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    Secure gems with bundle audit

    In this chapter we will learn about discovering and fixing security vulnerabilities in a Rails application. The following content is only for example purposes and needn't be added to granite.

    Time to time people discover security vulnerabilities in published software. Rubysec maintains a plain-text database of such security vulnerabilities.

    ruby-advisory-db maintains a database of vulnerable Ruby Gems.

    If we want to know whether our Ruby application is using any of the versions of Gems that are vulnerable, then we should run a scan of our Gemfile.lock against this database. This is exactly what bundler-audit does.

    bundler-audit is a utility program which looks at an application's Gemfile.lock and then looks at ruby-advisory-db to see if we are using a vulnerable version of Gem or not.

    Installing bundle-audit gem

    Currently, we don't have to install these gems. But if we were to install it, then we would have to add the following lines into our Gemfile:

    1gem 'bundler-audit', require: false
    2gem 'ruby_audit', require: false

    The bundle-audit command which is shown below is only mentioned to illustrate how auditing works. Do not run this command as it might lead to automatic version updates of gems in order to fix the security vulnerabilities that bundle-audit finds. This can further lead to gem version-specific issues throughout the flow of the book.

    Bundler has a command bundle audit to invoke bundler-audit to do this:

    1bundle exec bundle-audit
    2
    3Name: rails-html-sanitizer
    4Version: 1.3.0
    5Advisory: CVE-2015-7580
    6Criticality: Unknown
    7URL: https://groups.google.com/forum/#!topic/rubyonrails-security/uh--W4TDwmI
    8Title: Possible XSS vulnerability in rails-html-sanitizer
    9Solution: upgrade to ~> 1.0.3
    10
    11Vulnerabilities found!

    This scan was run on a project, and we can see that one vulnerability is found.

    Bundler downloads the Ruby Advisory DB to the local machine from time to time. We should always be running the scan against the latest copy of the Ruby Advisory DB.

    To update our local copy of the Ruby Advisory DB, we should execute the following command:

    1bundle audit update
    2
    3Updating ruby-advisory-db ...
    4Cloning into '/Users/raj.singh/.local/share/ruby-advisory-db'...
    5remote: Enumerating objects: 10, done.
    6remote: Counting objects: 100% (10/10), done.
    7remote: Compressing objects: 100% (6/6), done.
    8remote: Total 4863 (delta 4), reused 10 (delta 4), pack-reused 4853
    9Receiving objects: 100% (4863/4863), 867.08 KiB | 3.82 MiB/s, done.
    10Resolving deltas: 100% (2400/2400), done.
    11Updated ruby-advisory-db
    12ruby-advisory-db: 456 advisories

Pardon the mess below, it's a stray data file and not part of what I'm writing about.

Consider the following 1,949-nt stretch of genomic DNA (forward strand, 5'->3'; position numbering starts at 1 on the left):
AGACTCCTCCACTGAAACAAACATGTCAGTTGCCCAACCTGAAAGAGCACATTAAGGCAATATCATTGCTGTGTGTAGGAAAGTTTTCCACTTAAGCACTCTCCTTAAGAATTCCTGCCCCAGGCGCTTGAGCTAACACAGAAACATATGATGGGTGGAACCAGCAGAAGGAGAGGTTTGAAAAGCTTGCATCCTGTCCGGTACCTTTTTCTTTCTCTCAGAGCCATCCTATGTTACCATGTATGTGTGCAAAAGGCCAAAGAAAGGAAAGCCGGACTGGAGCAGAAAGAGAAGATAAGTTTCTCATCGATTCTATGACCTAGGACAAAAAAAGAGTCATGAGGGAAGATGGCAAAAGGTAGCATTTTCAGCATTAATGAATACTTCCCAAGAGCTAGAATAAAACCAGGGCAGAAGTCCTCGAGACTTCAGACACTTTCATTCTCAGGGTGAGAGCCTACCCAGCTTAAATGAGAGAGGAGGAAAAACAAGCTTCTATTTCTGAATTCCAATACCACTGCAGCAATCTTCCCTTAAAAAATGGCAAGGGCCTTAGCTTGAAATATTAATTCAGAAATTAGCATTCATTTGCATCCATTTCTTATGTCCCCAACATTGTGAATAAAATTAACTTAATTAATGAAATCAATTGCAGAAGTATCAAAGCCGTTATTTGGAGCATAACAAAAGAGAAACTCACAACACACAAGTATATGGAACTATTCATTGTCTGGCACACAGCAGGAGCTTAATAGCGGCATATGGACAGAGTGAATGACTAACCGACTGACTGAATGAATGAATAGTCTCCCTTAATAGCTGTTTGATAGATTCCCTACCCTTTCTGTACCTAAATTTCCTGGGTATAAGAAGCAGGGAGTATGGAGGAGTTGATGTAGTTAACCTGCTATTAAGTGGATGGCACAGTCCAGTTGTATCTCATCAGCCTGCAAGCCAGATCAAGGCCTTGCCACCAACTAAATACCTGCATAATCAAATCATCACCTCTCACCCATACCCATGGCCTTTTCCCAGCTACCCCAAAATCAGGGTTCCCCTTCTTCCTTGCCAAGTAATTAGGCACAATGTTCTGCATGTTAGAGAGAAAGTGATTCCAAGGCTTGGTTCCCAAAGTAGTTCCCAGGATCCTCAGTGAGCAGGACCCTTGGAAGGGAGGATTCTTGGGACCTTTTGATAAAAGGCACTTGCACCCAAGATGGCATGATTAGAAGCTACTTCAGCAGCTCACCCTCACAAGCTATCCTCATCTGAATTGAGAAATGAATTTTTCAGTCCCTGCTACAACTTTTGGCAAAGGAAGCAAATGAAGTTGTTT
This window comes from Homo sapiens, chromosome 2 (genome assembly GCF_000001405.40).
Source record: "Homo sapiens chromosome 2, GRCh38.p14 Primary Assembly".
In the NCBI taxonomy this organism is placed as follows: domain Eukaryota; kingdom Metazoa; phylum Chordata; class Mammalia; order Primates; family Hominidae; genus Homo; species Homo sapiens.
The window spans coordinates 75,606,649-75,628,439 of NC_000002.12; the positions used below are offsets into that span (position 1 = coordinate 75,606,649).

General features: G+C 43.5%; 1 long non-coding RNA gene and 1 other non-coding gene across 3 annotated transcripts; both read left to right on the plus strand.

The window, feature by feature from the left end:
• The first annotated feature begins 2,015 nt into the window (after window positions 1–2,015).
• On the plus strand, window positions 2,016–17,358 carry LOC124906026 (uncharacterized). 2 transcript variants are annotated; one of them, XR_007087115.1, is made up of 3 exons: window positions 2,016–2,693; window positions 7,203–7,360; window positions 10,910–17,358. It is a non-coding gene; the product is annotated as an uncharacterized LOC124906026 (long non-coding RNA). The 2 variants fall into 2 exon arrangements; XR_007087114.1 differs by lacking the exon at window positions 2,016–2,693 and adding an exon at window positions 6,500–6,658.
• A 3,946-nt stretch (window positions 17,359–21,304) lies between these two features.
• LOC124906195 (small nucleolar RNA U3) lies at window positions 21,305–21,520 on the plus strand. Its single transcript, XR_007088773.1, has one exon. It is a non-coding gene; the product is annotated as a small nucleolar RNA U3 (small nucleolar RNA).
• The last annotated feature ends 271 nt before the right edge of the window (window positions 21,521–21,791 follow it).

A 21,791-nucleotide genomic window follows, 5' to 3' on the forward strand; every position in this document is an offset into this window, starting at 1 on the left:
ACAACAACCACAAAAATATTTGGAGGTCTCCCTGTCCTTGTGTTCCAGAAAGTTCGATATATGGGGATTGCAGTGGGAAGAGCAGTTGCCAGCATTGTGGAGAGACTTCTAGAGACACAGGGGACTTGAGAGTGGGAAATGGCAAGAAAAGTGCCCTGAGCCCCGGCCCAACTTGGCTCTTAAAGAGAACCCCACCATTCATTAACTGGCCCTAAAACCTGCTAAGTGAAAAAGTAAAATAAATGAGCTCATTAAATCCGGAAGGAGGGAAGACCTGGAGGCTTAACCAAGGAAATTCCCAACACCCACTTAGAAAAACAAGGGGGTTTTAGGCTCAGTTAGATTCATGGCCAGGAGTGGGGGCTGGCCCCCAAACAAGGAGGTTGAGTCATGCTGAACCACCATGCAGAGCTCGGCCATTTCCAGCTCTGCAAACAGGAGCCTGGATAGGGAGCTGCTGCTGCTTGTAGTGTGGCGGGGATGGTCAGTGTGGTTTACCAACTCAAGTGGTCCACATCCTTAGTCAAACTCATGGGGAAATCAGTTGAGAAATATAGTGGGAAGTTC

Note that bundle audit update does not do any audit. It only clones the ruby-advisory-db to the local machine so that next time when we do the audit, it is performed against this update copy.

    Every time we want to do a scan we need to do two things.

    • Update the local Ruby Advisory DB
    • Run the audit

    Both of these operations can be combined to a single command:

    1bundle exec bundle-audit --update

    Running audit as part of CI

    Who is going to run this audit on a regular basis? The best way to do it is to run this audit as a part of CI.

    bundle-audit --update is in our config file for Wheel.

    Let's say that at 10 AM all our tests were passing. Then at 10:05 AM Ruby Advisory DB added a new vulnerability that was recently detected. Any test that runs after 10:05 AM will fail the audit check.

    Here is what we see in the console for a recent run:

    1#!/bin/bash
    2bundle exec bundle-audit check --update --ignore=CVE-2015-9284
    3Updating ruby-advisory-db ...
    4
    5Cloning into '/home/circleci/.local/share/ruby-advisory-db'...
    6
    7Warning: Permanently added the RSA host key for IP address '140.82.113.4' to the list of known hosts.
    8remote: Enumerating objects: 10, done.
    9
    10remote: Counting objects: 100% (10/10), done.
    11
    12remote: Compressing objects: 100% (6/6), done.
    13
    14remote: Total 4863 (delta 4), reused 10 (delta 4), pack-reused 4853
    15
    16Receiving objects: 100% (4863/4863), 865.47 KiB | 21.11 MiB/s, done.
    17
    18Resolving deltas: 100% (2400/2400), done.
    19
    20Updated ruby-advisory-db
    21
    22ruby-advisory-db: 456 advisories
    23
    24Name: actionpack
    25
    26Version: 6.0.3.1
    27
    28Advisory: CVE-2020-8185
    29
    30Criticality: Unknown
    31
    32URL: https://groups.google.com/g/rubyonrails-security/c/pAe9EV8gbM0
    33
    34Title: Untrusted users able to run pending migrations in production
    35
    36Solution: upgrade to >= 6.0.3.2
    37
    38
    39
    40Name: rack
    41
    42Version: 2.2.2
    43
    44Advisory: CVE-2020-8184
    45
    46Criticality: Unknown
    47
    48URL: https://groups.google.com/g/rubyonrails-security/c/OWtmozPH9Ak
    49
    50Title: Percent-encoded cookies can be used to overwrite existing prefixed cookie names
    51
    52Solution: upgrade to ~> 2.1.4, >= 2.2.3
    53
    54
    55
    56Vulnerabilities found!
    57
    58
    59Exited with code exit status 1
    60CircleCI received exit code 1

    In this case two gems actionpack and rack are found to be vulnerable. The solution is also printed in the log:

    1Solution: upgrade to >= 6.0.3.2
    2Solution: upgrade to ~> 2.1.4, >= 2.2.3

    Upgrade the Gems to fix the error.

    There is nothing to commit in this chapter since all we had done was understand the usage of bundler-audit.

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